Tuesday 14 August 2012

Pagan Eye: Magical Mandrake, or Mandragora

This rare mandrake plant was photographed by someone who reads my blog.

They kindly sent me the picture they had taken and said: "I was pottering around in the Oxford Botanical Gardens yesterday and took this photo of a mandrake plant, which was in the 'medicinal' area, because the witchy associations made me smile - and then I thought of you!"

The watchful photographer said they didn't want to be named, which is fine, but thanks very much indeed for letting me publish it!

Mandrake is, indeed, a very magical plant.

It is the common name for members of the plant family Mandragora and is related to nightshades. Mandrake contains hallucinogenic alkaloids including atropine, scopolamine, apoatropine, hyoscyamine and is very poisonous. Although you obviously shouldn't eat it, it has been used by witches as a spell ingredient for countless centuries. The main part of the plant used for magic is the root, because it resembles a human figure.

According to Cunningham's Encyclopaedia of Magical Herbsthe plant has powers of protection, fertility, money, love and health. A whole mandrake root can be put on the mantelpiece or other central place in a house to protect the building and those within it. Money placed next to it is said to increase.

According to folk tales, the root screams if it is dug up, a sound that kills all who hear it. The traditional way around this is to half dig it up, then tie one end of a string to the plant and another to a dog. The dog's owner then runs away fast - presumably with his fingers in his ears - and the dog uproots the plant when trying to follow him. Frankly, this seems horribly cruel to dogs and, in any case, if it was true that digging up mandrake roots is lethal then I guess there'd be a lot of dead gardeners at the Oxford Botanical Gardens.

Apart from protection, the main use of a mandrake root in witchcraft is as a poppet - which is a humanoid form used for sympathetic magic. The idea is that the root can be dressed up as the person it is to represent, then spells cast on the root work instead on the person it symbolises. Wiccans and other nice witches would use this for healing purposes, although legends abound in which pins are stuck in the poppet in order to cause a person excruciating pain. Not very pleasant.

Mandrake roots are also frequently associated with love magic. In the Bible, in the chapter of Genesis, Leah gives Rachel mandrakes in exchange for a night of sleeping with her husband. In 1518 Machiavelli wrote a play called Mandragola (The Mandrake) with a plot that involves the use of a mandrake potion as a ploy to bed a woman.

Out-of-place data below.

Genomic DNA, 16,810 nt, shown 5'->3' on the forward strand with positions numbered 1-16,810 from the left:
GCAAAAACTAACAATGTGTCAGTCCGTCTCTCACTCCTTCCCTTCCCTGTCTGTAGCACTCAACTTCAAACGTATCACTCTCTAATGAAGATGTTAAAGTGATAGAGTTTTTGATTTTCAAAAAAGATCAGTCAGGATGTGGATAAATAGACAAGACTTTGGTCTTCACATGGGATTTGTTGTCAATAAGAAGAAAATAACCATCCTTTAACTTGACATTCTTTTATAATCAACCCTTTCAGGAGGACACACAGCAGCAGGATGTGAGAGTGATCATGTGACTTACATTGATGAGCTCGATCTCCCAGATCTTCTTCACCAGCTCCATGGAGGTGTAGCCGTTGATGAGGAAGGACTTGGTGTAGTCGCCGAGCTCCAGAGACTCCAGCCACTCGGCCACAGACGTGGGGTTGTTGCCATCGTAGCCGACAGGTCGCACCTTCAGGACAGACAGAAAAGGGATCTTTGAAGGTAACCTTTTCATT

In modern fantasy fiction, the mandrake root is cultivated by Professor Sprout in J. K. Rowling's Harry Potter and the Chamber of Secrets. It is used to cure the petrification of several characters who had looked into the eyes of the basilisk. In that book the characters use earmuffs to avoid hearing the scream of the root when it is unearthed - much easier than dodgy schemes involving dogs I would have thought.

The photographer who sent me the photo of the mandrake also sent me a photo of a lovely Dahlia called "Moonfire" and the Botanic Garden's fishpond, which looked very picturesque. I'll be posting them up on my blog later!

On each Pagan Eye post, I show a photo that I find interesting, with a few words about it. I'm not quite sure what I'll be including - it could be a seasonal image, a pagan site, an event, or just a pretty picture.

If you want to send me a photo for a Pagan Eye post, please email it to badwitch1234@gmail.com Let me know what the photo shows and whether you want your name mentioned or not. For copyright reasons, the photo must be one you have taken yourself and you must confirm that you are submitting it for A Bad Witch's Blog.

The photo on this page is copyright the photographer. Do not copy or download it without permission.

Links and previous related posts
Encyclopaedia of Magical Herbs (Llewellyn's Sourcebook Series)


f said...

This is not Mandrake. This is Datura. Check better.

Badwitch said...

F - The photo was taken of a plant in the Oxford Botanical Gardens and that was the label the botanists there had given it, as my post said. If you are sure it is wrongly labelled, then you should email or phone the Oxford Botanical Gardens to tell them they have made a mistake in their labelling. I am sure they would be happy to discuss it with you. Please let me know what reply you get when you contact them, as I will would be delighted to mention this on my blog. Thanks for starting an interesting discussion.

Unknown said...

While the commenter above is correct that the large plant on the right is in fact Datura. He/she failed to see that there is a smaller plant to the left/middle that is very sickly looking, and is in fact Mandrake.

Badwitch said...

Annwyn Avalon - thanks so much for your comment. I'm really pleased that the puzzle has been solved - and I've learnt something too!